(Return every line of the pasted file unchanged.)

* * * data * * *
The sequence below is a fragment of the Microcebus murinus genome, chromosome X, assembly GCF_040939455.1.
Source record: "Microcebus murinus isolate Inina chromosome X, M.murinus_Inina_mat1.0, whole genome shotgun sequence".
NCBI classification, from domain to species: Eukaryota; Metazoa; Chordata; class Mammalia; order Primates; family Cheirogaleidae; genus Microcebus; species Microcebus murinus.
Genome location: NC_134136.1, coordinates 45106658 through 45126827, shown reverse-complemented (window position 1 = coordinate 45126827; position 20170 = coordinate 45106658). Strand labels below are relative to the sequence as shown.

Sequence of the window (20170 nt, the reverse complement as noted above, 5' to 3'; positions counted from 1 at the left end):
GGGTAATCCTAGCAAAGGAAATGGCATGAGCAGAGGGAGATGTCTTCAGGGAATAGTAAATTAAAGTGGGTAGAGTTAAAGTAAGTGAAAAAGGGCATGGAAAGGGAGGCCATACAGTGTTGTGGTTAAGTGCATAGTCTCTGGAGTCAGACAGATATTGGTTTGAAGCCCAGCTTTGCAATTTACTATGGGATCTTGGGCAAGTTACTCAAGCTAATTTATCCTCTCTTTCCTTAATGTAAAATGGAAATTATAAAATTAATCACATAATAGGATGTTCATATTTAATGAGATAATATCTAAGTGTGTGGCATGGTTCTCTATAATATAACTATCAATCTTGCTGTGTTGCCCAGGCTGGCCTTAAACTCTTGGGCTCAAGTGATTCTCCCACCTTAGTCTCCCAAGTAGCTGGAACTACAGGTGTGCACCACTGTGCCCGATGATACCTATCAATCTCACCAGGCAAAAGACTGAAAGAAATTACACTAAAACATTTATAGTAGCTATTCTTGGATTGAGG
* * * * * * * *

The sequence below is a fragment of the Microcebus murinus genome, chromosome X, assembly GCF_040939455.1.
Source record: "Microcebus murinus isolate Inina chromosome X, M.murinus_Inina_mat1.0, whole genome shotgun sequence".
NCBI classification, from domain to species: Eukaryota; Metazoa; Chordata; class Mammalia; order Primates; family Cheirogaleidae; genus Microcebus; species Microcebus murinus.
Genome location: NC_134136.1, coordinates 45106658 through 45126827, shown reverse-complemented (window position 1 = coordinate 45126827; position 20170 = coordinate 45106658). Strand labels below are relative to the sequence as shown.

Sequence of the window (20170 nt, the reverse complement as noted above, 5' to 3'; positions counted from 1 at the left end):
GGGTAATCCTAGCAAAGGAAATGGCATGAGCAGAGGGAGATGTCTTCAGGGAATAGTAAATTAAAGTGGGTAGAGTTAAAGTAAGTGAAAAAGGGCATGGAAAGGGAGGCCATACAGTGTTGTGGTTAAGTGCATAGTCTCTGGAGTCAGACAGATATTGGTTTGAAGCCCAGCTTTGCAATTTACTATGGGATCTTGGGCAAGTTACTCAAGCTAATTTATCCTCTCTTTCCTTAATGTAAAATGGAAATTATAAAATTAATCACATAATAGGATGTTCATATTTAATGAGATAATATCTAAGTGTGTGGCATGGTTCTCTATAATATAACTATCAATCTTGCTGTGTTGCCCAGGCTGGCCTTAAACTCTTGGGCTCAAGTGATTCTCCCACCTTAGTCTCCCAAGTAGCTGGAACTACAGGTGTGCACCACTGTGCCCGATGATACCTATCAATCTCACCAGGCAAAAGACTGAAAGAAATTACACTAAAACATTTATAGTAGCTATTCTTGGATTGAGG